Archive for June, 2018

Reward offered for Moundville artifacts stolen 40 years ago

Saturday, June 30th, 2018

The Moundville Archaeological Site near Tuscaloosa, Alabama, was the political and religious center of a Mississippian culture polity that flourished from the 11th to the 16th century. Today the park consists of 29 mounds and a large rectangular plaza which have been extensively excavated. It also includes a museum and archaeological repository. It is a National Historic Landmark and is the second largest Mississipian site after Cahokia, Illinois. one of Alabama’s most important historic sites.

In March of 1980, thieves broke into the Erskine Ramsey Archaeological Repository on the Moundville site and made off with 264 Native American artifacts. This was a loss of eight centuries worth of pottery vessels — bottles, bowls, jars and fragments — worth an estimated $1 million in 1980, the equivalent of about $3 million today. Some of the stolen objects were, according to archaeologists, among the highest-quality artifacts ever found at Moundville, recovered during excavations in the 1930s and completely irreplaceable. The sheer quantity was devastating as well, representing one fifth of the entire Moundville pottery collection and an agonizing 70% of the museum-quality pieces. To this day, the Moundville theft is the largest recorded antiquities theft in the Southern United States.

The theft was discovered by University of Michigan students who walked into the repository on March 6th to find boxes of artifacts lined up against the wall. Authorities suspect the thieves made several trips with boxes full of loot and had another one (or more) planned but were thwarted for some reason. The organized nature of the theft and the consistently exceptional quality of the chosen items strongly suggests that thieves were either educated in Mississippian artifacts or working with/for someone who was.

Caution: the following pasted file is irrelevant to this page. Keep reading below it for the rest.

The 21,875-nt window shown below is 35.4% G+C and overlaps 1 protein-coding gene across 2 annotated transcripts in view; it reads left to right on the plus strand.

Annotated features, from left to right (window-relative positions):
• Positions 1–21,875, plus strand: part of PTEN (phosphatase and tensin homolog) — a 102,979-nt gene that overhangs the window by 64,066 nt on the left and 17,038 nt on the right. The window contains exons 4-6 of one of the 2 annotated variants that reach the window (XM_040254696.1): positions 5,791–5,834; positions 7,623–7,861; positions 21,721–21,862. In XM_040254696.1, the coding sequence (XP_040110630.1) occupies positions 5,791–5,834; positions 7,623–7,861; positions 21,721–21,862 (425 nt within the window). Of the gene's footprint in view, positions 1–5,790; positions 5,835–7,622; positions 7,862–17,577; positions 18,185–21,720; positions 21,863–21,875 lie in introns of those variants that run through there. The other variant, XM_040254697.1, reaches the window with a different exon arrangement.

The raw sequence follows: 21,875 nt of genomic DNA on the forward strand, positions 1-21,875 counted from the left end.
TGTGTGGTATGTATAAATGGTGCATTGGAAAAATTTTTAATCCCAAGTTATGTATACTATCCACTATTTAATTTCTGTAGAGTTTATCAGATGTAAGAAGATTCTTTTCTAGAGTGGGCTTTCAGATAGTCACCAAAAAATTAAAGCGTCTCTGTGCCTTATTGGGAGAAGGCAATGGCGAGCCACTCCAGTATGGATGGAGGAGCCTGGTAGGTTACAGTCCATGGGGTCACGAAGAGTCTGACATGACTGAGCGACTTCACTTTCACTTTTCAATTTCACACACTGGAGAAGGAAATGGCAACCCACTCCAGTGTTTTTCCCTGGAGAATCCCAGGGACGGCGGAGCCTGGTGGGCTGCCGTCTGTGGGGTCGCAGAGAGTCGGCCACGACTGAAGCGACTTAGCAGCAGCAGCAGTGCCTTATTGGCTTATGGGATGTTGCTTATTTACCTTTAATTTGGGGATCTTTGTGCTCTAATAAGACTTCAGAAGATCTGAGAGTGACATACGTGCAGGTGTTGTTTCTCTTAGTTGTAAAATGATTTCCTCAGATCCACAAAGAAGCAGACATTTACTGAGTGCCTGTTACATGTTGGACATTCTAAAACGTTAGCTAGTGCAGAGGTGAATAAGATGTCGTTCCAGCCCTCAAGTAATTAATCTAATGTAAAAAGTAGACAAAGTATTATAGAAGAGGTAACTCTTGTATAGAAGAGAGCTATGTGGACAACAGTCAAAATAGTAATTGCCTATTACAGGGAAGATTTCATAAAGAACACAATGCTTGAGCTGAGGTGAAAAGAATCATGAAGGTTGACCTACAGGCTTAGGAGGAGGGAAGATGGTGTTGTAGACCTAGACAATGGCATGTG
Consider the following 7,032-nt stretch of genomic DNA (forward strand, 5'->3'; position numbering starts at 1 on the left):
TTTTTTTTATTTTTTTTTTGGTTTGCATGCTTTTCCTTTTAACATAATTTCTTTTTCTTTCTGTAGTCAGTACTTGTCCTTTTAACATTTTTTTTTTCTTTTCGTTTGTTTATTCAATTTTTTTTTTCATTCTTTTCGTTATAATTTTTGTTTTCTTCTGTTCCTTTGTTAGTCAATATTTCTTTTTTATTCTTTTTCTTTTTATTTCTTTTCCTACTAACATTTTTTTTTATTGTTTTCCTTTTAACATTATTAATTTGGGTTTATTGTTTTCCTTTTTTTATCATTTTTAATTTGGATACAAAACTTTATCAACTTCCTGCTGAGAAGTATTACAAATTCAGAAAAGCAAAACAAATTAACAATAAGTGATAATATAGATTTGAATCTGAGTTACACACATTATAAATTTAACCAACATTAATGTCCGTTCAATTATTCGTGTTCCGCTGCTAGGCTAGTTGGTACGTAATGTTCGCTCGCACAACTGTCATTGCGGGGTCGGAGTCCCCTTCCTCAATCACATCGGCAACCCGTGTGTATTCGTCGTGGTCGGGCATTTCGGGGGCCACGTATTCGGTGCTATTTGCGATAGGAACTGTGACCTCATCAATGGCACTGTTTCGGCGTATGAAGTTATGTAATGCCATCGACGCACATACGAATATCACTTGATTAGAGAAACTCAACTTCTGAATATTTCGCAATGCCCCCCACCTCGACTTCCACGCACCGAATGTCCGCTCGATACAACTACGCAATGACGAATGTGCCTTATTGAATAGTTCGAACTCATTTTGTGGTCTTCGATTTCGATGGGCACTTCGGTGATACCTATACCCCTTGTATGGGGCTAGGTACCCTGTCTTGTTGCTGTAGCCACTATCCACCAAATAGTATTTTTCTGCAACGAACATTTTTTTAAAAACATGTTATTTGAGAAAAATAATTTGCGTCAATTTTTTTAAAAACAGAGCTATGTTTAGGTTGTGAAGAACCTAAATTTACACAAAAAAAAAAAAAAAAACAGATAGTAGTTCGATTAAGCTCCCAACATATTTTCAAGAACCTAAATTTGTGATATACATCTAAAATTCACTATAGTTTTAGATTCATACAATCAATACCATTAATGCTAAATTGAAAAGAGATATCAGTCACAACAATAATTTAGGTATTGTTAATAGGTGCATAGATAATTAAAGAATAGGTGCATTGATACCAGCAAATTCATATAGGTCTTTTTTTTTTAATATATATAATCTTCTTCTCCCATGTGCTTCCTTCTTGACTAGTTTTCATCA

It’s been more than 38 years and none of the 264 artifacts have been seen since, let alone recovered. Because the market for Native American objects is predominately US-based, it’s likely they’re still in the country, even after so much time has elapsed. The thefts weren’t widely publicized at the time. There was a notice posted in the Journal of Field Archaeology in 1981 and the FBI was on the case, but it’s a whole new world now when it comes to the sale of stolen antiquities. Large internet auction sites like eBay are routinely used by looters, dealers and collectors to sell goods with questionable ownership histories.

In the hope that the power of the information age might be harnessed to solve this mystery, a private organization, the Associates for the Return of Moundville Artifacts, is now offering a reward of $15,000 for any information leading to the recovery of these priceless objects. They’ve established a confidential tip line (205 348-2800) for people to call with information. There’s a photo gallery of most of the stolen artifacts online here. If you see anything like them during your surfing and antiquing, please call the tip line.


Pompeii fugitive wasn’t pinned after all

Friday, June 29th, 2018

When the skeletal remains of a man were found with a large stone block where his skull and neck should be in excavation of the Regio V area of Pompeii, archaeologists hypothesized that he had been killed when when the pyroclastic flow of superheated volcanic gasses shot the 660-stone at him, striking his upper thorax and head and pinning him to the ground. The image gave rise to many Wile E. Coyote references with Vesuvius playing the role of the Roadrunner.

Now everyone who made those Acme-brand japes is going to have to take them back, because the man’s skull and bones from his upper body have been found and they’re intact. He wasn’t killed by a giant stone being dropped on him after all.

The excavations at the corner of the Alley of the Balconies and the Alley of the Silver Wedding where the lower body was found unearthed a tunnel underneath it. The tunnel likely dates to the reign of the Bourbon kings of Naples in the 18th century when Pompeii was first “excavated,” to use the term loosely. King Charles III of Naples’ interest in funding these explorations was largely informed by the hope of acquiring fine ancient artifacts for his collection. Destroying structures mattered not one whit to him, so disturbing human remains didn’t even rank notice.

This particular tunnel eventually caved in, and the top part of the body, formerly articulated with the rest of the skeleton above the pumice layer, slid into the cavity. The tunnel didn’t extend under the block so the stone and the bottom section of the skeleton remained in their original positions, supported by the hardened pumice layer.